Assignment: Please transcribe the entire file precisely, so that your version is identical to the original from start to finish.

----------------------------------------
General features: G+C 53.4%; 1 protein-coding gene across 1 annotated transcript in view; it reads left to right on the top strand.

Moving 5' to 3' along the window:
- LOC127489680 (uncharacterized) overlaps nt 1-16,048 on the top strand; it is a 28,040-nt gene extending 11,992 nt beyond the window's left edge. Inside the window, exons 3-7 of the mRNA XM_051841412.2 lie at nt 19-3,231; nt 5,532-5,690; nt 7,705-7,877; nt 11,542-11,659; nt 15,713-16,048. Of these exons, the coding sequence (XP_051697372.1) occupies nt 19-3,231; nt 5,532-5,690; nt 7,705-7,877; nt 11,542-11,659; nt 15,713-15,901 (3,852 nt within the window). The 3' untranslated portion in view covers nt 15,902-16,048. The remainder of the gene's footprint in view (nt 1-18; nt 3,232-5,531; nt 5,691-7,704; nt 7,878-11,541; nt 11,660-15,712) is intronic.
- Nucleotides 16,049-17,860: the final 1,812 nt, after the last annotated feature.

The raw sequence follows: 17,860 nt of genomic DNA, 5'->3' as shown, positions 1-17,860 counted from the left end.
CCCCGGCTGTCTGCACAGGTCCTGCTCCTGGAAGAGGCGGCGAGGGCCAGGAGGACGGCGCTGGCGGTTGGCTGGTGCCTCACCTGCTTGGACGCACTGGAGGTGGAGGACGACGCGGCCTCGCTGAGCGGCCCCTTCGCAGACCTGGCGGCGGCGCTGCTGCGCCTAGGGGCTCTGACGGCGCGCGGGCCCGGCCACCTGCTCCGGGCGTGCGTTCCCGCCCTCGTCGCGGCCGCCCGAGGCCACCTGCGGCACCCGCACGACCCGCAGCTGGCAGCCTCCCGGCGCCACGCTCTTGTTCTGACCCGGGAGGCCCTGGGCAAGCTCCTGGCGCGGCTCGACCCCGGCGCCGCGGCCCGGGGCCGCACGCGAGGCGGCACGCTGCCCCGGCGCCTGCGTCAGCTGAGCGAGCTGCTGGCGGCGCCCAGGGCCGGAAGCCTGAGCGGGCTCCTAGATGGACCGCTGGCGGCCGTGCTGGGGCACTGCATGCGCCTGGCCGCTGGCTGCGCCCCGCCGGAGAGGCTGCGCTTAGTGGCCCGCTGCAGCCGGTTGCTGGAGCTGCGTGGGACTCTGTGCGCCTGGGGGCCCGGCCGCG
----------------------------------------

General features: G+C 53.4%; 1 protein-coding gene across 1 annotated transcript in view; it reads left to right on the top strand.

Moving 5' to 3' along the window:
- LOC127489680 (uncharacterized) overlaps nt 1-16,048 on the top strand; it is a 28,040-nt gene extending 11,992 nt beyond the window's left edge. Inside the window, exons 3-7 of the mRNA XM_051841412.2 lie at nt 19-3,231; nt 5,532-5,690; nt 7,705-7,877; nt 11,542-11,659; nt 15,713-16,048. Of these exons, the coding sequence (XP_051697372.1) occupies nt 19-3,231; nt 5,532-5,690; nt 7,705-7,877; nt 11,542-11,659; nt 15,713-15,901 (3,852 nt within the window). The 3' untranslated portion in view covers nt 15,902-16,048. The remainder of the gene's footprint in view (nt 1-18; nt 3,232-5,531; nt 5,691-7,704; nt 7,878-11,541; nt 11,660-15,712) is intronic.
- Nucleotides 16,049-17,860: the final 1,812 nt, after the last annotated feature.

The raw sequence follows: 17,860 nt of genomic DNA, 5'->3' as shown, positions 1-17,860 counted from the left end.
CCCCGGCTGTCTGCACAGGTCCTGCTCCTGGAAGAGGCGGCGAGGGCCAGGAGGACGGCGCTGGCGGTTGGCTGGTGCCTCACCTGCTTGGACGCACTGGAGGTGGAGGACGACGCGGCCTCGCTGAGCGGCCCCTTCGCAGACCTGGCGGCGGCGCTGCTGCGCCTAGGGGCTCTGACGGCGCGCGGGCCCGGCCACCTGCTCCGGGCGTGCGTTCCCGCCCTCGTCGCGGCCGCCCGAGGCCACCTGCGGCACCCGCACGACCCGCAGCTGGCAGCCTCCCGGCGCCACGCTCTTGTTCTGACCCGGGAGGCCCTGGGCAAGCTCCTGGCGCGGCTCGACCCCGGCGCCGCGGCCCGGGGCCGCACGCGAGGCGGCACGCTGCCCCGGCGCCTGCGTCAGCTGAGCGAGCTGCTGGCGGCGCCCAGGGCCGGAAGCCTGAGCGGGCTCCTAGATGGACCGCTGGCGGCCGTGCTGGGGCACTGCATGCGCCTGGCCGCTGGCTGCGCCCCGCCGGAGAGGCTGCGCTTAGTGGCCCGCTGCAGCCGGTTGCTGGAGCTGCGTGGGACTCTGTGCGCCTGGGGGCCCGGCCGCG